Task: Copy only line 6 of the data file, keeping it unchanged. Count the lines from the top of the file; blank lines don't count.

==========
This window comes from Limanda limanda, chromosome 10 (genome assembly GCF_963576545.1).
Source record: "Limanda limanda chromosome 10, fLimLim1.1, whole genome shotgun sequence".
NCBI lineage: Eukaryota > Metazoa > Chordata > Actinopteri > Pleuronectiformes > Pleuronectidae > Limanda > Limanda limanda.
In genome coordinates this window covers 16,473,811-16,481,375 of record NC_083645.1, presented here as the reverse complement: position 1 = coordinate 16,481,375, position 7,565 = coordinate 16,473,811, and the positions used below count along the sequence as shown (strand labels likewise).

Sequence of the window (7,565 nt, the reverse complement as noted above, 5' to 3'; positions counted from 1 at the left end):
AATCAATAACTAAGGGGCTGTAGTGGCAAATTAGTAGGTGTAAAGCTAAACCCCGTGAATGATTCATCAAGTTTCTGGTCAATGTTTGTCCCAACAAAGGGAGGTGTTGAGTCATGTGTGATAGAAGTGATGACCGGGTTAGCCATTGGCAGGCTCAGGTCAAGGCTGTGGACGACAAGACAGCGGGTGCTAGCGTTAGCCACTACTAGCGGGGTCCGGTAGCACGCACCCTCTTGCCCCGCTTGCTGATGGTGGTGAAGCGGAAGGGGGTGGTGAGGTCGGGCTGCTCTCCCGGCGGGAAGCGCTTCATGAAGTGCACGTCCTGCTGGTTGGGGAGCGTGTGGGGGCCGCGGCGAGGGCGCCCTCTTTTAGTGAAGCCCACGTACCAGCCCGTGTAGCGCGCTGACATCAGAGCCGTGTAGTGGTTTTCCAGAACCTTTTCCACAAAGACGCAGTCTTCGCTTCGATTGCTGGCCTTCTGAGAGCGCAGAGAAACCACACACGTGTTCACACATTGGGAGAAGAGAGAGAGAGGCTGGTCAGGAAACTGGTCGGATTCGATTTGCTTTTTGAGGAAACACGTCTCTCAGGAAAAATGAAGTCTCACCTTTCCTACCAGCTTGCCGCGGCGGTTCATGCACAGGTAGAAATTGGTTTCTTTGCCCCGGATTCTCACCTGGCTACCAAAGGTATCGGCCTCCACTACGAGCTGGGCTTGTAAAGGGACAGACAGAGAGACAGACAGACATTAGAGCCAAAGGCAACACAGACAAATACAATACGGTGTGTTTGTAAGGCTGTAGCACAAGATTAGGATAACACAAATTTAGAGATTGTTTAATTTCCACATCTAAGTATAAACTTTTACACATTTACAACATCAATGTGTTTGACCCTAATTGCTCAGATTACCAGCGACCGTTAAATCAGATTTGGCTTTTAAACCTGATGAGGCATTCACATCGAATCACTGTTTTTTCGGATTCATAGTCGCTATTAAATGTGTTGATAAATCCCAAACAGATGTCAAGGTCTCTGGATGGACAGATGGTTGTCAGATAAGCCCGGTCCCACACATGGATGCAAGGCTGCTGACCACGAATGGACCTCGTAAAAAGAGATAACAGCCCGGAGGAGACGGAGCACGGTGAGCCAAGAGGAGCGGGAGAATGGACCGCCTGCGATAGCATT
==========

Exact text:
AATCAATAACTAAGGGGCTGTAGTGGCAAATTAGTAGGTGTAAAGCTAAACCCCGTGAATGATTCATCAAGTTTCTGGTCAATGTTTGTCCCAACAAAGGGAGGTGTTGAGTCATGTGTGATAGAAGTGATGACCGGGTTAGCCATTGGCAGGCTCAGGTCAAGGCTGTGGACGACAAGACAGCGGGTGCTAGCGTTAGCCACTACTAGCGGGGTCCGGTAGCACGCACCCTCTTGCCCCGCTTGCTGATGGTGGTGAAGCGGAAGGGGGTGGTGAGGTCGGGCTGCTCTCCCGGCGGGAAGCGCTTCATGAAGTGCACGTCCTGCTGGTTGGGGAGCGTGTGGGGGCCGCGGCGAGGGCGCCCTCTTTTAGTGAAGCCCACGTACCAGCCCGTGTAGCGCGCTGACATCAGAGCCGTGTAGTGGTTTTCCAGAACCTTTTCCACAAAGACGCAGTCTTCGCTTCGATTGCTGGCCTTCTGAGAGCGCAGAGAAACCACACACGTGTTCACACATTGGGAGAAGAGAGAGAGAGGCTGGTCAGGAAACTGGTCGGATTCGATTTGCTTTTTGAGGAAACACGTCTCTCAGGAAAAATGAAGTCTCACCTTTCCTACCAGCTTGCCGCGGCGGTTCATGCACAGGTAGAAATTGGTTTCTTTGCCCCGGATTCTCACCTGGCTACCAAAGGTATCGGCCTCCACTACGAGCTGGGCTTGTAAAGGGACAGACAGAGAGACAGACAGACATTAGAGCCAAAGGCAACACAGACAAATACAATACGGTGTGTTTGTAAGGCTGTAGCACAAGATTAGGATAACACAAATTTAGAGATTGTTTAATTTCCACATCTAAGTATAAACTTTTACACATTTACAACATCAATGTGTTTGACCCTAATTGCTCAGATTACCAGCGACCGTTAAATCAGATTTGGCTTTTAAACCTGATGAGGCATTCACATCGAATCACTGTTTTTTCGGATTCATAGTCGCTATTAAATGTGTTGATAAATCCCAAACAGATGTCAAGGTCTCTGGATGGACAGATGGTTGTCAGATAAGCCCGGTCCCACACATGGATGCAAGGCTGCTGACCACGAATGGACCTCGTAAAAAGAGATAACAGCCCGGAGGAGACGGAGCACGGTGAGCCAAGAGGAGCGGGAGAATGGACCGCCTGCGATAGCATT